Centre for Internet & Society

Artificial Intelligence in many ways is in direct conflict with traditional data protection principles and requirements including consent, purpose limitation, data minimization, retention and deletion, accountability, and transparency.

Privacy Considerations in AI

Other related privacy concerns in the context of AI center around re-identification and de-anonymisation, discrimination, unfairness, inaccuracies, bias, opacity, profiling, and misuse of data and imbedded power dynamics.[1]

The need for large amounts of data to improve accuracy, the ability to process vast amounts of granular data, and the present relationship between explainability and result of AI systems[2] have raised many concerns on both sides of the fence. On one hand, there is concern that heavy handed or inappropriate regulation will result in stifling innovation. If developers can only use data for pre-defined purpose - the prospects of AI are limited. On the other hand, individuals are concerned that privacy will be significantly undermined in light of AI systems that collect and process data in realtime and at a personal level not previously possible. Chatbots, house assistants, wearable devices, robot caregivers, facial recognition technology etc.  have the ability to collect data from a person at an intimate level. At the sametime, some have argued that AI can work towards protecting privacy by limiting the access that humans working at respective companies have to personal data.[3]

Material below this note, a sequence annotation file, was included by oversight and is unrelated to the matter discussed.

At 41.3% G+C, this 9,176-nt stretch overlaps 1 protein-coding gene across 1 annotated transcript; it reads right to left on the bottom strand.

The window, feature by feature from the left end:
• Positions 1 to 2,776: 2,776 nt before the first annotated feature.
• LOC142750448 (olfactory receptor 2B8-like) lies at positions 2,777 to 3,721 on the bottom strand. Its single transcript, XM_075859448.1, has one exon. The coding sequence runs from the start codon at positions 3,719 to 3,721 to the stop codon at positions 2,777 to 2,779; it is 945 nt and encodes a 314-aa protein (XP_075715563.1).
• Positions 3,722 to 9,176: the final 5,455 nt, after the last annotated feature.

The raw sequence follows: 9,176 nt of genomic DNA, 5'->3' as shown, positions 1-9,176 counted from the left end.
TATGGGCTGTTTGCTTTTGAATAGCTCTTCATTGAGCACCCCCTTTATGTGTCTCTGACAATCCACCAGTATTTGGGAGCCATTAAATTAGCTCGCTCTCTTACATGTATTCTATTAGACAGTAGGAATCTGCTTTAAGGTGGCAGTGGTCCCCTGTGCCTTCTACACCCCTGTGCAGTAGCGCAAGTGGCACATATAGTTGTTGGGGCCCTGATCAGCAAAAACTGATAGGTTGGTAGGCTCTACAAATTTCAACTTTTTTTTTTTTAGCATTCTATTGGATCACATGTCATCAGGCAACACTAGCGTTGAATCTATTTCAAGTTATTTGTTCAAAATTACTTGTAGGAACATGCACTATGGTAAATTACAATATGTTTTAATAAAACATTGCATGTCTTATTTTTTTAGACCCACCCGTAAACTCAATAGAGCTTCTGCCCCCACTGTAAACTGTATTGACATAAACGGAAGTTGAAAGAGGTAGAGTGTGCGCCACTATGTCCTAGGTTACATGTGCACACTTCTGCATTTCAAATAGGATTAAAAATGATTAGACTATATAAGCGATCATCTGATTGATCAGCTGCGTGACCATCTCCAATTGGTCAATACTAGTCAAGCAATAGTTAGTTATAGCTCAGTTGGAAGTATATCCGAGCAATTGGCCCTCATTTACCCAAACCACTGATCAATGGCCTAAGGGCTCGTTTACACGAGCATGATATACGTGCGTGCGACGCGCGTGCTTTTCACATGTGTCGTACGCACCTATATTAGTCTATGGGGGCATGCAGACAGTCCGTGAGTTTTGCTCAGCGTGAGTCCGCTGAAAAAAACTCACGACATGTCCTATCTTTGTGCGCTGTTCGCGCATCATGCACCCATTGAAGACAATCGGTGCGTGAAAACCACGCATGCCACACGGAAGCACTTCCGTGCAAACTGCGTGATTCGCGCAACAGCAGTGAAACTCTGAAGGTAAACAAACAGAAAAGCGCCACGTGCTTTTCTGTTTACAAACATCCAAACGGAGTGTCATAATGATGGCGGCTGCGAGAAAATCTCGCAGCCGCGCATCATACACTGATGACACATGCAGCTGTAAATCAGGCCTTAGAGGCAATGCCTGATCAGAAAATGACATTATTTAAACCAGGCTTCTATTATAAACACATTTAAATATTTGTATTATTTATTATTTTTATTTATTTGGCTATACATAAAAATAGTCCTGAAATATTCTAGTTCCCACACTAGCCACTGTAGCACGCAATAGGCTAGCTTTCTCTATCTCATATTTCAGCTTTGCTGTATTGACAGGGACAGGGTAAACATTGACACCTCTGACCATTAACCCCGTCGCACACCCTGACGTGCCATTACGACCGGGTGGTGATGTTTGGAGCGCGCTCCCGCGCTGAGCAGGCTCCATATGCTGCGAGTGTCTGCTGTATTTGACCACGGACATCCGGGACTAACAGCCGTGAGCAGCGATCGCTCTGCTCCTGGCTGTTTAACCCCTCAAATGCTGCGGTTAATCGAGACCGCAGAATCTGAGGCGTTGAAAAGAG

India is embracing AI. Two national roadmaps for AI were released in 2018 respectively by the Ministry of Commerce and Industry and Niti Aayog. Both roadmaps emphasized the importance of addressing privacy concerns in the context of AI and ensuring that a robust privacy legislation is enacted. In August 2018, the Srikrishna Committee released a draft Personal Data Protection Bill 2018 and the associated report that outlines and justifies a framework for privacy in India. As the development and use of AI in India continues to grow, it is important that India simultaneously moves forward with a privacy framework that addresses the privacy dimensions of AI.

In this article we attempt to analyse if and how the Srikrishna committee draft Bill  and report has addressed AI, contrast this with developments in the EU and the passing of the GDPR, and identify solutions that are being explored towards finding a way to develop AI while upholding and safeguarding privacy.

The GDPR and Artificial Intelligence

The General Data Protection Regulation became enforceable in May 2018 and establishes a framework for the processing of personal data for individuals within the European Union. The GDPR has been described by IAAP  as taking a ‘risk based’ approach to data protection that pushes data controllers to engage in risk analysis and adopt ‘risk measured responses’.[4] Though the GDPR does not explicitly address artificial intelligence, it does have a number of provisions that address automated decision making and profiling and a number of provisions that will impact companies using artificial intelligence in their business activities. These have been outlined below: